According to the AMA Journal of Ethics, “Given that requirements for informed consent are relatively vague and undefined and the exceptions are few, it is in the physician’s best interest to inform patients thoroughly about proposed treatment options, ascertain that they understand their choices, and secure their consent. Doing so will help provide quality patient care and avoid exposure to legal action.”

Who is responsible for obtaining informed consent?

Ultimately, it’s the physician’s responsibility to practice informed consent and ensure that this practice is documented in the patient’s medical record. Any staff member may hand the patient the informed consent form, see that they sign it, and file it. But the doctor who’s treating the patient is the one who’s on the hook for any errors or omissions in the document, or in the conversations through which informed consent is practiced.

For a few real-life examples of who obtains informed consent in various medical settings, read this post. If you’re not sure whether all these informed consent laws apply to your business, continue to Chapter 3.

The global healthcare industry is enormous, valued at nearly $12 trillion and made up of multiple sectors that, at first glance, don’t seem to have much to do with one another. Veterinarians, big pharma, general practitioners, and insurers are all part of the healthcare industry, but they don’t all practice informed consent all the time. It can be hard to know if you’re in one of the areas of healthcare that’s required to follow these medical consent regulations.

To clear up the confusion, here are a few of the specific fields in which informed consent is an important part of the legal and ethical framework of the profession:

  • Clinical healthcare services. Hospitals, urgent care clinics, and doctors’ offices fall into this sector. Physicians who provide clinical care practice informed consent in compliance with medical law, state licensing agencies, and the AMA Code of Ethics, as discussed in the last chapter.
  • Mental and behavioral health services. Informed consent in psychology and behavioral health helps keep patients in control of their care. Medical authorities require the practice and documentation of informed consent in mental healthcare, and the American Psychological Association’s Ethical Principles of Psychologists and Code of Conduct states that “when psychologists conduct research or provide assessment, therapy, counseling, or consulting services…they obtain the informed consent…using language that is reasonably understandable…” The APA’s Ethical Principles also require psychologists to “appropriately document written or oral consent, permission, or assent.” Learn more about informed consent in psychology here.
  • Research involving human subjects. Psychological studies, drug tests, medical device trials, and healthcare research programs often involve human subjects. In these instances, researchers must obtain informed consent from each participant to include them in the study. In the U.S., the Food and Drug Administration, the Department of Health and Human Services, and local institutional review boards require this informed consent, and monitor researchers to make sure their documentation is in order. Learn more about informed consent in research, specifically for medical device approval, here.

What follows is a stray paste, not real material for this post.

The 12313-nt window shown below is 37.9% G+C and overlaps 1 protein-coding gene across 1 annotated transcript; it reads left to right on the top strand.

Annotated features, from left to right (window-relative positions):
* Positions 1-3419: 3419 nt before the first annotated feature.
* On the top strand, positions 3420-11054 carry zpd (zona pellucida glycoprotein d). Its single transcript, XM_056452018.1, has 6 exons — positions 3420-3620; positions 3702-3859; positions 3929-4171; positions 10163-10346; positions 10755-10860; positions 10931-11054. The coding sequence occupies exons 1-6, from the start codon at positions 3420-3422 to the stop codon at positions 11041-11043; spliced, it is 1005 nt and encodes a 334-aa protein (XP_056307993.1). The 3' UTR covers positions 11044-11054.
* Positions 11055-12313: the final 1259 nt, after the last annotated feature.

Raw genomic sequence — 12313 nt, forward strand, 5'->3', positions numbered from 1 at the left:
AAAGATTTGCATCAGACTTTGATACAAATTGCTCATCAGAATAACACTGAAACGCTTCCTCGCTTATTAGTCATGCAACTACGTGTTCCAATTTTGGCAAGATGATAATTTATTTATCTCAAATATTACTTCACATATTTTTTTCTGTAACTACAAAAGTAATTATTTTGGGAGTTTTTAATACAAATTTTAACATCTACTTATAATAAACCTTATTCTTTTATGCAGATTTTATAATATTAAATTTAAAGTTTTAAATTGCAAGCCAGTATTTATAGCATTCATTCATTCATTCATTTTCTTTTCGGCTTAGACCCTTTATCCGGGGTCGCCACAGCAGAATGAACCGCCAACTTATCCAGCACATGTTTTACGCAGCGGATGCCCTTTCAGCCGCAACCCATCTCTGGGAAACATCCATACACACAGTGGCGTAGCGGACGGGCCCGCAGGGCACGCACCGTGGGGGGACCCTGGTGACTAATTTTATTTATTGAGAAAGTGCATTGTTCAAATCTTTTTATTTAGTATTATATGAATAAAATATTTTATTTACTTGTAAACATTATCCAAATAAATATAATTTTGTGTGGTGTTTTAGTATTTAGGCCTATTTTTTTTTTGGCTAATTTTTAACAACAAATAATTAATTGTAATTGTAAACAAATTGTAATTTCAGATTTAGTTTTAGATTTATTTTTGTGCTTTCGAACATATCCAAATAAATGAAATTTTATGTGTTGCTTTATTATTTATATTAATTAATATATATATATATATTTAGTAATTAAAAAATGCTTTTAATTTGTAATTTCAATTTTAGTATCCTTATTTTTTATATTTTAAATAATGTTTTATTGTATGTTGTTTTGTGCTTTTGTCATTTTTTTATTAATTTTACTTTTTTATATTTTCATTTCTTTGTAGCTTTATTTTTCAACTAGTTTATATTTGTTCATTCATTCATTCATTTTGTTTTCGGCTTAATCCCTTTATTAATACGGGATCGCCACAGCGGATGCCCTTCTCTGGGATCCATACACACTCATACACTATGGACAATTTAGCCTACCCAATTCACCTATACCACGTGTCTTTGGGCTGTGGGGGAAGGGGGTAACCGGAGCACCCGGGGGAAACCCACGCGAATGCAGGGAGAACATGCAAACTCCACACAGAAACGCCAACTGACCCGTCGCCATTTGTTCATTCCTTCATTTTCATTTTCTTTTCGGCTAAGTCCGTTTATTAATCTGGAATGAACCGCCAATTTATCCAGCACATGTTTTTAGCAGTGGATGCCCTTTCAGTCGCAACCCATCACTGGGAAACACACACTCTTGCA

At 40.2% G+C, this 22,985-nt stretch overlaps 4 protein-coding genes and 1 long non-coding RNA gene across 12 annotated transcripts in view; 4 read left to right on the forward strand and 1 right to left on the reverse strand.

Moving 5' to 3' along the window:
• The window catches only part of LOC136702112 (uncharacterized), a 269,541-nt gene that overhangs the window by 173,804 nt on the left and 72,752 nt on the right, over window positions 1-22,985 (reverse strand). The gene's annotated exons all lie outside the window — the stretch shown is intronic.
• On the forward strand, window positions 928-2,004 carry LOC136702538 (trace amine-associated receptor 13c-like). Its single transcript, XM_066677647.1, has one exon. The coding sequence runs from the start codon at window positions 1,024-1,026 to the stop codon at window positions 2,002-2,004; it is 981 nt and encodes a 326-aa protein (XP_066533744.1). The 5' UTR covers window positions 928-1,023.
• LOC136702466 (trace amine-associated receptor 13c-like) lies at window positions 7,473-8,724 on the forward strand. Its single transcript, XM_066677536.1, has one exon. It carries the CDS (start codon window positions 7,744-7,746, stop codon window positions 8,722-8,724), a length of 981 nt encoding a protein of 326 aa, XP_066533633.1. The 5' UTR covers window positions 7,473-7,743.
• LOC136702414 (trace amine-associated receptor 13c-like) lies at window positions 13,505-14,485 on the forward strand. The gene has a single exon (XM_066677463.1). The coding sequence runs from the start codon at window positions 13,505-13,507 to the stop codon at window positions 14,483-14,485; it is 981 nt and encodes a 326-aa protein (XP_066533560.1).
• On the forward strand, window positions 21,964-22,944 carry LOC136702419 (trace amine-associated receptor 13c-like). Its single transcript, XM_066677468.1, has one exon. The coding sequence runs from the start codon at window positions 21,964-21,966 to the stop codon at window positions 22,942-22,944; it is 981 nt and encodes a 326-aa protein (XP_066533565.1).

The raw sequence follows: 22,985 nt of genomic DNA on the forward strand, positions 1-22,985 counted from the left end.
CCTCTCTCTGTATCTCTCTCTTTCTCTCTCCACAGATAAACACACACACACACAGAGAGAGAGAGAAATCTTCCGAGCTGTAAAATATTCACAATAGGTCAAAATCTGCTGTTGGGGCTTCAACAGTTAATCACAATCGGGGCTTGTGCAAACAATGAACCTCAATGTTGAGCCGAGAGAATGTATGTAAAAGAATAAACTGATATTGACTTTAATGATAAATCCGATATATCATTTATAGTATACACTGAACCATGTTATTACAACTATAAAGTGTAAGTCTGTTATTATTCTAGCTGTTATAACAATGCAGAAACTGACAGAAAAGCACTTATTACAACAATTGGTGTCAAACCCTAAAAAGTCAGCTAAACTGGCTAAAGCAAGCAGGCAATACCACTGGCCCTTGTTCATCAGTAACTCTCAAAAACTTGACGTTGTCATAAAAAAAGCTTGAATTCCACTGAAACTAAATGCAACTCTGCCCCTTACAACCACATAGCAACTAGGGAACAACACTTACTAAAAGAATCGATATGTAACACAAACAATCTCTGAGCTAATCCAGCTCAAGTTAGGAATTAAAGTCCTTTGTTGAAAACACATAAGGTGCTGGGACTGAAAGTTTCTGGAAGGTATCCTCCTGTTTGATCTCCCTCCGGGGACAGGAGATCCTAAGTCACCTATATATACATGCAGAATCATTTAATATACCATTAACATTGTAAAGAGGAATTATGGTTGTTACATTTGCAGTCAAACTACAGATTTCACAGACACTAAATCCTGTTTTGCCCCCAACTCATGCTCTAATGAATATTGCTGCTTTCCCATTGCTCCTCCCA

The essential rule is that you must practice informed consent if your business treats or studies human beings. You must also document the patient’s agreement with a signed form. While the healthcare industry is unique in its informed consent requirements, some other service providers have started using the term as well, especially during the coronavirus pandemic.

Informed consent outside the healthcare industry

In the wake of COVID-19, more business owners are asking customers to sign health waivers in order to access services. The consent form has become a mainstay at virtually any business or organization that places people close to one another: barbershops, salons, massage studios, gyms, co-working spaces, restaurants, daycare providers, health clubs, schools, and more.

Businesses collect these consent forms to protect themselves from liability. If a customer contracts COVID-19 after a trip to the salon, the hairstylists don’t want to end up on the wrong side of a lawsuit.

Some employers call these liability waivers “informed consent” documents, but that’s not entirely accurate. Sometimes they mirror the elements of a medical informed consent form, listing potential risks and benefits of the service, even describing the customer’s confidentiality rights. But it’s important to distinguish between “informed consent” as a legal term and its use as a simple descriptor. In the healthcare industry, informed consent is required by law; that’s not the case at a beauty salon.